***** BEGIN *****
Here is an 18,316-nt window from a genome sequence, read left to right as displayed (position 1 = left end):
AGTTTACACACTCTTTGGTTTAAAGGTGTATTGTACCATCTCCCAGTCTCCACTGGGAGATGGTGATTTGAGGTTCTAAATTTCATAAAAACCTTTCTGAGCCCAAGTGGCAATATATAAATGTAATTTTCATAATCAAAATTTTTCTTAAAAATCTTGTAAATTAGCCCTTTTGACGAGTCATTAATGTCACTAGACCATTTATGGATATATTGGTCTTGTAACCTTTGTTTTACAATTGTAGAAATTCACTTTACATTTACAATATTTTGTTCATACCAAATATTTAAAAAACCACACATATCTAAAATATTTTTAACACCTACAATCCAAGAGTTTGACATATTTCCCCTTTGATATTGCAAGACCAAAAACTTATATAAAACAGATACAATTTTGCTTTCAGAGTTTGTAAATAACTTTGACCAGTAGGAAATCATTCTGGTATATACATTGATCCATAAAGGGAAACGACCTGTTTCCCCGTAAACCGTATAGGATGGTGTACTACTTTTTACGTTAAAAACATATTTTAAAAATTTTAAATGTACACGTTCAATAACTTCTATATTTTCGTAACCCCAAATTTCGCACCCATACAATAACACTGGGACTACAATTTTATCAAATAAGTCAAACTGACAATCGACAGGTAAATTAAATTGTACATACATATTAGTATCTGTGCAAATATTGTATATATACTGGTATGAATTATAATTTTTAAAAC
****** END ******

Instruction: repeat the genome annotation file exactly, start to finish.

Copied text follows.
Here is an 18,316-nt window from a genome sequence, read left to right as displayed (position 1 = left end):
AGTTTACACACTCTTTGGTTTAAAGGTGTATTGTACCATCTCCCAGTCTCCACTGGGAGATGGTGATTTGAGGTTCTAAATTTCATAAAAACCTTTCTGAGCCCAAGTGGCAATATATAAATGTAATTTTCATAATCAAAATTTTTCTTAAAAATCTTGTAAATTAGCCCTTTTGACGAGTCATTAATGTCACTAGACCATTTATGGATATATTGGTCTTGTAACCTTTGTTTTACAATTGTAGAAATTCACTTTACATTTACAATATTTTGTTCATACCAAATATTTAAAAAACCACACATATCTAAAATATTTTTAACACCTACAATCCAAGAGTTTGACATATTTCCCCTTTGATATTGCAAGACCAAAAACTTATATAAAACAGATACAATTTTGCTTTCAGAGTTTGTAAATAACTTTGACCAGTAGGAAATCATTCTGGTATATACATTGATCCATAAAGGGAAACGACCTGTTTCCCCGTAAACCGTATAGGATGGTGTACTACTTTTTACGTTAAAAACATATTTTAAAAATTTTAAATGTACACGTTCAATAACTTCTATATTTTCGTAACCCCAAATTTCGCACCCATACAATAACACTGGGACTACAATTTTATCAAATAAGTCAAACTGACAATCGACAGGTAAATTAAATTGTACATACATATTAGTATCTGTGCAAATATTGTATATATACTGGTATGAATTATAATTTTTAAAAC